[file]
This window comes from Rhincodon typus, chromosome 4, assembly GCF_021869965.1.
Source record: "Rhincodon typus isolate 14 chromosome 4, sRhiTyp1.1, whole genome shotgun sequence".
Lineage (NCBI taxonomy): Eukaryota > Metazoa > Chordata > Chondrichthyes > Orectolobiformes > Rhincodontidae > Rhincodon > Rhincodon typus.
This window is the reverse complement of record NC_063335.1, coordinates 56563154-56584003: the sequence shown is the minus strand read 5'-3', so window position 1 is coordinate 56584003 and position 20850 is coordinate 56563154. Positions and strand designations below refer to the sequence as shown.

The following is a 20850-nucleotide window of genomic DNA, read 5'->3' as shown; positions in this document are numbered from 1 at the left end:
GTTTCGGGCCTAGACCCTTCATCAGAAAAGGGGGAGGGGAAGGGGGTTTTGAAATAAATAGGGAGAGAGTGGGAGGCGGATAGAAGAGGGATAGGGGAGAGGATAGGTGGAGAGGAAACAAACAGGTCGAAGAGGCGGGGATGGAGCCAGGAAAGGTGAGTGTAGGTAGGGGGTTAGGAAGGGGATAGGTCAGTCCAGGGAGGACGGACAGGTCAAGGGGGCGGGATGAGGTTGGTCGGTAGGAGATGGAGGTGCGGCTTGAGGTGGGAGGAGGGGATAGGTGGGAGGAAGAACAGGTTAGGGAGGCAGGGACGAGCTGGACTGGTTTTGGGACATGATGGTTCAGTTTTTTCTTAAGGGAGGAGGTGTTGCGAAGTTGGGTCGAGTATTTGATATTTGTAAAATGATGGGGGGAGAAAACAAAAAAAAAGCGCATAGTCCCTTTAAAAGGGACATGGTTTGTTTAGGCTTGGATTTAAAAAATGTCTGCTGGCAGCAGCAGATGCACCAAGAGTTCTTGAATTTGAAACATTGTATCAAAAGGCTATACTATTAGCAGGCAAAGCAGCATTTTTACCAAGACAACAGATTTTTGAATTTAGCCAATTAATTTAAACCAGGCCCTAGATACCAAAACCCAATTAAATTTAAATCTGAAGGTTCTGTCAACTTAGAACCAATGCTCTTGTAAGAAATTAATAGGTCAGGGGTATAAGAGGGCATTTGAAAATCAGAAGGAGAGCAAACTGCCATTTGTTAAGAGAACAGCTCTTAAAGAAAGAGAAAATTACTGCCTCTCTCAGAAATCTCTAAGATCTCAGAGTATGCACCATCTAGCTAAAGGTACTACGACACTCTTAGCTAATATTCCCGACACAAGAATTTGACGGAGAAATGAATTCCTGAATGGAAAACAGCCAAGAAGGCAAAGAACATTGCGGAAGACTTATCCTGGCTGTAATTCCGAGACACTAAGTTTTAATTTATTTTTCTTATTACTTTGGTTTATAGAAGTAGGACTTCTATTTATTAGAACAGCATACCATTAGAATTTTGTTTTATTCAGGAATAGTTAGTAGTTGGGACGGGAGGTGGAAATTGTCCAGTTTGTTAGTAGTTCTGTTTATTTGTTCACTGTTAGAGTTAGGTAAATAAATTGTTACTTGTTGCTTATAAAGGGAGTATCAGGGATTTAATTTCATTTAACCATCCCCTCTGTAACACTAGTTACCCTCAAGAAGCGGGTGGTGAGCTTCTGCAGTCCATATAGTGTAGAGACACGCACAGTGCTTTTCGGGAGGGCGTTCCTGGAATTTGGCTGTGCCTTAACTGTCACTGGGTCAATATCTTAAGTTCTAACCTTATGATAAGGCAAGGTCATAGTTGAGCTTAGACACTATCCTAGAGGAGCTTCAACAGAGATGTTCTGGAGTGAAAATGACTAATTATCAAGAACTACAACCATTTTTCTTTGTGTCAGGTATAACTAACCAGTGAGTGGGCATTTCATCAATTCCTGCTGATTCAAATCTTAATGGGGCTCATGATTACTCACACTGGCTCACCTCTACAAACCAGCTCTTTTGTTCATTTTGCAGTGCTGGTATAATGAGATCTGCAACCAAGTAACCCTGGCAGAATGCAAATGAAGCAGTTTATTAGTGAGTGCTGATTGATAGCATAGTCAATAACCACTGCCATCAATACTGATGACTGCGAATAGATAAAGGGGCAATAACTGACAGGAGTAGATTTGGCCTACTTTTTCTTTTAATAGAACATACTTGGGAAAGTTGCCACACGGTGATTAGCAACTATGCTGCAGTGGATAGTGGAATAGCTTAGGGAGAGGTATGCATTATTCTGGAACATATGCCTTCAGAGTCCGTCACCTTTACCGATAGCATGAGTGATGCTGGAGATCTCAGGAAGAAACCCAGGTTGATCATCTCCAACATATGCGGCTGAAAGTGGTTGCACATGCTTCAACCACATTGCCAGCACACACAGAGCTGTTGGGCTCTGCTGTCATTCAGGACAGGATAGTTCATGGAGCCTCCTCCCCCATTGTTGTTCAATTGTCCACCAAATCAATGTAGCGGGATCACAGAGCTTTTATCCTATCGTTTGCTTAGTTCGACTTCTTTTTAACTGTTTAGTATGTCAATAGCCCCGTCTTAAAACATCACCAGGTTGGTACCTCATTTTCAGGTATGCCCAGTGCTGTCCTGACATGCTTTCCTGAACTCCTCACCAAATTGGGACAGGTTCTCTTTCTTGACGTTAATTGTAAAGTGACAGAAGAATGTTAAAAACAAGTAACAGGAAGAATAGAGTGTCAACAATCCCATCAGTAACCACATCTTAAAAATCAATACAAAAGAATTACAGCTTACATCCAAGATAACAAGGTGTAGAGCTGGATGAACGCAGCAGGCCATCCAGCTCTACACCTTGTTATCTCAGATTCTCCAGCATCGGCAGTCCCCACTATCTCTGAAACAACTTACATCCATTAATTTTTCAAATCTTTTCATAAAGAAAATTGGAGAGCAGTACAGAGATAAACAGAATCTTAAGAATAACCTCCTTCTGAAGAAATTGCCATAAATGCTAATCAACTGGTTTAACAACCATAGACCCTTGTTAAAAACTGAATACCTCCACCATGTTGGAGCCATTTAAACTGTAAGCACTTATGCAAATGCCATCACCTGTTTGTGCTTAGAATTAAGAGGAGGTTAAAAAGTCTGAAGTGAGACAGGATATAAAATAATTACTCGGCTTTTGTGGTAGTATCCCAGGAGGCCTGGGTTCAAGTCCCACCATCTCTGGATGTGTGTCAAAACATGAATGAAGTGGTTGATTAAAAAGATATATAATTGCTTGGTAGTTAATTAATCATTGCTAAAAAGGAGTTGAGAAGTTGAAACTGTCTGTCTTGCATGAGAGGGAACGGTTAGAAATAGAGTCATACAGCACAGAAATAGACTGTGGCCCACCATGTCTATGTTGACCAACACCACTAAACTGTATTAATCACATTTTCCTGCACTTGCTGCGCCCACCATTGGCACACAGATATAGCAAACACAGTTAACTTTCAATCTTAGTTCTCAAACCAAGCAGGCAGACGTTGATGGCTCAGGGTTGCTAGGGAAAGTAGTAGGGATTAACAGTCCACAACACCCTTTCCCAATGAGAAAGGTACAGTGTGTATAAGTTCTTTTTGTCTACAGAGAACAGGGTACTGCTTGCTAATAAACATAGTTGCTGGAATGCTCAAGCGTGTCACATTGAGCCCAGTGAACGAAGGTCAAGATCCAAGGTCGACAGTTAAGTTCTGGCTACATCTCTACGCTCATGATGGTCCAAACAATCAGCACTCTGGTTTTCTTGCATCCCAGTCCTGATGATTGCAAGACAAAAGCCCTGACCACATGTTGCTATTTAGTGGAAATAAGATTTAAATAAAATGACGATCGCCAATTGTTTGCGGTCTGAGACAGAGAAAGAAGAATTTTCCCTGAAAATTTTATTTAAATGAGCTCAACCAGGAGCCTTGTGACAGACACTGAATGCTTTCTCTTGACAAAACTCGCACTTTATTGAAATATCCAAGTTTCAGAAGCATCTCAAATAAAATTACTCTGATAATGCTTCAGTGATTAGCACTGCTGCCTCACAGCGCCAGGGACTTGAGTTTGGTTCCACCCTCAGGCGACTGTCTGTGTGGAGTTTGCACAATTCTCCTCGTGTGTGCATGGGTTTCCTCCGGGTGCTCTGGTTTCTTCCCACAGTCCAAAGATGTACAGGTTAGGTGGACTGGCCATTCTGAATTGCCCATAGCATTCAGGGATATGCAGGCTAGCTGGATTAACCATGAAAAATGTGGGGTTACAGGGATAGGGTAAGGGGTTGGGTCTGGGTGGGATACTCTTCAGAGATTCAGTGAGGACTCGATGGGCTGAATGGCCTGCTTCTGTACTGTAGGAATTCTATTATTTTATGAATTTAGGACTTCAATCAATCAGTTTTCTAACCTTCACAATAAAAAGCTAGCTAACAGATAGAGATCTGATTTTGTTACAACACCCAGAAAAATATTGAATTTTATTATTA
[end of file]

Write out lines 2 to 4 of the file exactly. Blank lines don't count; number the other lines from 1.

Source record: "Rhincodon typus isolate 14 chromosome 4, sRhiTyp1.1, whole genome shotgun sequence".
Lineage (NCBI taxonomy): Eukaryota > Metazoa > Chordata > Chondrichthyes > Orectolobiformes > Rhincodontidae > Rhincodon > Rhincodon typus.
This window is the reverse complement of record NC_063335.1, coordinates 56563154-56584003: the sequence shown is the minus strand read 5'-3', so window position 1 is coordinate 56584003 and position 20850 is coordinate 56563154. Positions and strand designations below refer to the sequence as shown.